2 – Until recently I did not use straps except for wrist issues on the front squat.  My colleague at Triple Threat Performance Ethan Banning was working with my son on Hang Cleans and RDL’s and utilized straps.  I have since began using straps for these to movements as I am do not want grip to be a limiting factor on volume and tonnage.

     

    WORDS WIN

    COACH KENN

  • #31006

    @wesomeWG
    Keymaster

    Miller,

     

    I suggest looking at the Block Zero Presentation available during the “Professional Portal – Presentations” tab.  The presentation really takes you through a step-by-step approach to the different aspects of attacking the athletic position.  Also on a side note, I would spend as much time as needed for the athletes to establish the athletic position (6-8 wks).  Understand that this can also be used in your movement sessions as a part of the warm-up/activation prior to moving. 

     

    As for the Upper Body movement, the Push Jerk would more or less be categorized in the Total Body category.  I understand completely about the notion of almost every HS athlete wanting to know “How Much Ya Bench?”. I too was in a situation where I took over a program where athletes were able to pick weights which became a disaster.  Some athletes were picking too low, while others were suppose to get 6 reps and they performed 1RMs + 5 assisted reps.  Understand that you are the coach and you can dictate what loads are being put on the bar.  Find a 1RM-5RM in the Bench or any other Upper body exercise and start low on the percentage scale and see how it goes.  There will be some who resist but in my experience they all saw the benefits and began to beleive in the system.

     

    Also, Push-Ups and Push-Up variations (i.e. feet elevated, w/ a wt. vest, w/ chains, w/ a mini-band) can be used in a simple progression to get the athletes stronger in the upper body.  Plus, you’ll get the added bonus of having a close chain exercise so the core musculature will be stressed as well.

     

    Hope my 2 cents is worth anything.  Sorry for the long drawn-out post.

     

     

  • #31007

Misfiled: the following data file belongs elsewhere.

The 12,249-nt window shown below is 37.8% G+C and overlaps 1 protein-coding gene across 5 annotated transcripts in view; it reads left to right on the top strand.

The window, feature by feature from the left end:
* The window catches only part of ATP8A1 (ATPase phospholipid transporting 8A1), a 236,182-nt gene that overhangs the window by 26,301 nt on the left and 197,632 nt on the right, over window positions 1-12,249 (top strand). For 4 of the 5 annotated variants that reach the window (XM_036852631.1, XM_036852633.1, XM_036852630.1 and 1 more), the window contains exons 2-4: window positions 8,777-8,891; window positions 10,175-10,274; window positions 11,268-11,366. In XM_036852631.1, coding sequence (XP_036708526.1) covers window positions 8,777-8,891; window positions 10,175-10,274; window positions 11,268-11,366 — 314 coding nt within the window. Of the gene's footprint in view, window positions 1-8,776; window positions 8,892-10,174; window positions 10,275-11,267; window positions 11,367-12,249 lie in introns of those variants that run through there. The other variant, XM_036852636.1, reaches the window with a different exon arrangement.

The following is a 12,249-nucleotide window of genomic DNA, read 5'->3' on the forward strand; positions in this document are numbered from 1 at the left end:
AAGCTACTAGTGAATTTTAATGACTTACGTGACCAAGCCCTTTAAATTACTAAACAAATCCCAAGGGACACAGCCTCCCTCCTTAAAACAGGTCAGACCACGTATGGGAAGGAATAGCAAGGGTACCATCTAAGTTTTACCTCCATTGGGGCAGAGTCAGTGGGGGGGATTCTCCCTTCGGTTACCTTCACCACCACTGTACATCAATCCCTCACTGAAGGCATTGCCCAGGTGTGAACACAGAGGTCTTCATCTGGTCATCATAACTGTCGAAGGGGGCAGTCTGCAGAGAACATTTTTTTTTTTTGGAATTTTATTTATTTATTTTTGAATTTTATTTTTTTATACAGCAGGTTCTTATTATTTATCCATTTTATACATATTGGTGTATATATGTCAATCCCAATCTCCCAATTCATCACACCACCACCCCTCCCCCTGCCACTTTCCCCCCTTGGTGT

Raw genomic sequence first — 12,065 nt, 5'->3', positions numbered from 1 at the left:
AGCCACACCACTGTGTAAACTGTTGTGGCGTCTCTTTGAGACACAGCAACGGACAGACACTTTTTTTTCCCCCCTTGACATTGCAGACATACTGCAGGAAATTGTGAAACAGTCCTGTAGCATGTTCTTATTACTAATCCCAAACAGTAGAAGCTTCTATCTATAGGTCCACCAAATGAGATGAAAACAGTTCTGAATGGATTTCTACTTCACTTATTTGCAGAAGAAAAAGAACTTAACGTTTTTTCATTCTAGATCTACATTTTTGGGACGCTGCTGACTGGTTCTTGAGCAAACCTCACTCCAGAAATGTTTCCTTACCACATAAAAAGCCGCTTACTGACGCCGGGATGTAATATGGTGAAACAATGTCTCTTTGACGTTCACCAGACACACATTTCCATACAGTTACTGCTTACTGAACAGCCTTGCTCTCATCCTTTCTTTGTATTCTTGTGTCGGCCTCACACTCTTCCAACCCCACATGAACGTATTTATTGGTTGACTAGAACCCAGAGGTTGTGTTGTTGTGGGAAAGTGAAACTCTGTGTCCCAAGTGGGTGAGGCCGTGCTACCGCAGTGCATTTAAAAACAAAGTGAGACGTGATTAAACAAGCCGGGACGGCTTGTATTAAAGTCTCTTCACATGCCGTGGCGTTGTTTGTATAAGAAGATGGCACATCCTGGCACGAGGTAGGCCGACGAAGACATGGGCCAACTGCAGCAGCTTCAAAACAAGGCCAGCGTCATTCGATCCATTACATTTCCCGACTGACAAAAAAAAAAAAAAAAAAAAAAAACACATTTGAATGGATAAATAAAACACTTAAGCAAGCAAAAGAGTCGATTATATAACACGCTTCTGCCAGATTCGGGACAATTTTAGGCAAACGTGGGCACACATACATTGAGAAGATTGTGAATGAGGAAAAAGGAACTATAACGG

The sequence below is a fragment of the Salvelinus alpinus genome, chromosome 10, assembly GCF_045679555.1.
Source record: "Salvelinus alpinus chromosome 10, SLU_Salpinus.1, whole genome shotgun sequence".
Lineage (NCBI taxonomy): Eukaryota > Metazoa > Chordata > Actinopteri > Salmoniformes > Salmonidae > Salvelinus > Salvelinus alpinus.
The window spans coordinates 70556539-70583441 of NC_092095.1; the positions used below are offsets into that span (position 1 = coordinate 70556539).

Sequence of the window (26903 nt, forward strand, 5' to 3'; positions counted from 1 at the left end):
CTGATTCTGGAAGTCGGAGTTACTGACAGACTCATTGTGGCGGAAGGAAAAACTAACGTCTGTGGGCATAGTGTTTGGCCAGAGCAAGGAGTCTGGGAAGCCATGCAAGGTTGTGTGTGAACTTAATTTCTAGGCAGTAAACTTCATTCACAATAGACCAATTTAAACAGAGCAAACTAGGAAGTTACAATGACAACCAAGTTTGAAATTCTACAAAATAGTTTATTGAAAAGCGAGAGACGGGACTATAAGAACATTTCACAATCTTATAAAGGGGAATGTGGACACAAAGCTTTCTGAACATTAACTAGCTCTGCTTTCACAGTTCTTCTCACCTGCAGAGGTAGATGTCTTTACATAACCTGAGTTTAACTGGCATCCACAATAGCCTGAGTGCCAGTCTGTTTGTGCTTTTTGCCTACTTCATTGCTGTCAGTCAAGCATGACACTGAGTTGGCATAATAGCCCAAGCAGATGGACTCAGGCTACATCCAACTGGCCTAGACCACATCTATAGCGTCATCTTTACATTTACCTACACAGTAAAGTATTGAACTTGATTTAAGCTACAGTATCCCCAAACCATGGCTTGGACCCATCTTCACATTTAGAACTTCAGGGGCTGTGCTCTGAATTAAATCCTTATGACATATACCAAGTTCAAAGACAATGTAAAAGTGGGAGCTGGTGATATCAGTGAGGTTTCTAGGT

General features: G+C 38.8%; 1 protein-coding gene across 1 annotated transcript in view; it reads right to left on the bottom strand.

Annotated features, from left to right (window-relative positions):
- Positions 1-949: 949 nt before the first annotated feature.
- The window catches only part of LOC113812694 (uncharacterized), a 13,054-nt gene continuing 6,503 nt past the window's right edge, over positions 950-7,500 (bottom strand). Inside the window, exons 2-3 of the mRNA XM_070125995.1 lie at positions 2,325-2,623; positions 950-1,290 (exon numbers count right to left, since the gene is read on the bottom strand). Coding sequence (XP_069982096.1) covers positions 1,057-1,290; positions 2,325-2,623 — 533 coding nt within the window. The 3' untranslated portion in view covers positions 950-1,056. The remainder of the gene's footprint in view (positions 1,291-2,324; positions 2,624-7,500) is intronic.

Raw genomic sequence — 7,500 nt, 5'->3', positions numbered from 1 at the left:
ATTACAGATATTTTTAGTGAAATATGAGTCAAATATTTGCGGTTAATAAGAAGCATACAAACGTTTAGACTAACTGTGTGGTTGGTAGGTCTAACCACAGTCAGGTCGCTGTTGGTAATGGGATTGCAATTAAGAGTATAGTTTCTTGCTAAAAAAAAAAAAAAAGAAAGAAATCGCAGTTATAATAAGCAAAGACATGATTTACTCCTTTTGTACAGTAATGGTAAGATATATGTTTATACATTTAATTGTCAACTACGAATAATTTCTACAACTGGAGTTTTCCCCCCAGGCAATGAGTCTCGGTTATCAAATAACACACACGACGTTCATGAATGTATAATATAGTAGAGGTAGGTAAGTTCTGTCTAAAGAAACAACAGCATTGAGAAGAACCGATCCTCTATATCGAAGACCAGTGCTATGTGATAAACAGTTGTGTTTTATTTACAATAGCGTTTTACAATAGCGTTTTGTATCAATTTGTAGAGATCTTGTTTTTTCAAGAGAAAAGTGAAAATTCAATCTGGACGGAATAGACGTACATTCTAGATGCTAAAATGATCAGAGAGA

@wesomeWG
    Keymaster

     Sorry for the short reply but as soon as I saw push jerk I had to reply.  Number one problem I see with high school athletes coming into college with major shoulder issues is, Their coaches do Jerks and Snatches thinking they will get explosive with out doing any pure strength movements to develop the shoulder capsule!!!!!  Hard for me to think coaches would go right to Jerks with out even thinking about Overhead Presses, which happen to be our tier 1 upper body movement for Block Zero and Block One athletes.

    Words Win

    Coach Kenn

  • #31008

    @wesomeWG
    Keymaster

     We work almost everyday on athletic position

  • #31014

    @wesomeWG
    Keymaster

    Coach Kenn and Forum-
     

    I would like to hear what others are doing right now in terms of speed development and speed endurance work right now. I am trying to come up with a plan that will satisy what the coaches want and what the athletes need.

     

    Right now we are spending most of our time in a basic GPP phase (little to know running). we are using two complexes for our conditoning right now (one med ball one barbell). Both are “finishers” at the end of a higher CNS stress workout.

     

    Coaches want to get rid of that in place of a timed 1.5mile run, and a second day of 5x800M (they say is for speed endurance).

     

    Feedback?

     

    Thanks,

     

    CW

     

     

  • #31009

    @wesomeWG
    Keymaster

    Since my first post, I have viewed the Block Zero presentation a few times and think it is great!.  I have been working with our players for two weeks now using the Block Zero method.  My players love the change and are improving everyday.  Thank  you for your response about the push-jerk.  It makes sense.  Is it better to begin with seated or standing press?  What about the push press?  Does the added assistance from the legs increase the potential risk for injury in high school kids? 

  • #31010

    @wesomeWG
    Keymaster

    Thank you for your response.  I found your remarks very insightful.  I appreciate the length in your response as well. 

  • #31011

    @wesomeWG
    Keymaster

     We start with Standing Front Press, we will do some push presses with our freshman college athletes.  I do not Jerk or Wide Grip Snatch any athlete with the exception of high level ones or throwers.  My 2 cents, get ’em strong.  I haven’t even considered jerks or push presses for my high school athletes.

  • #31015

    @wesomeWG
    Keymaster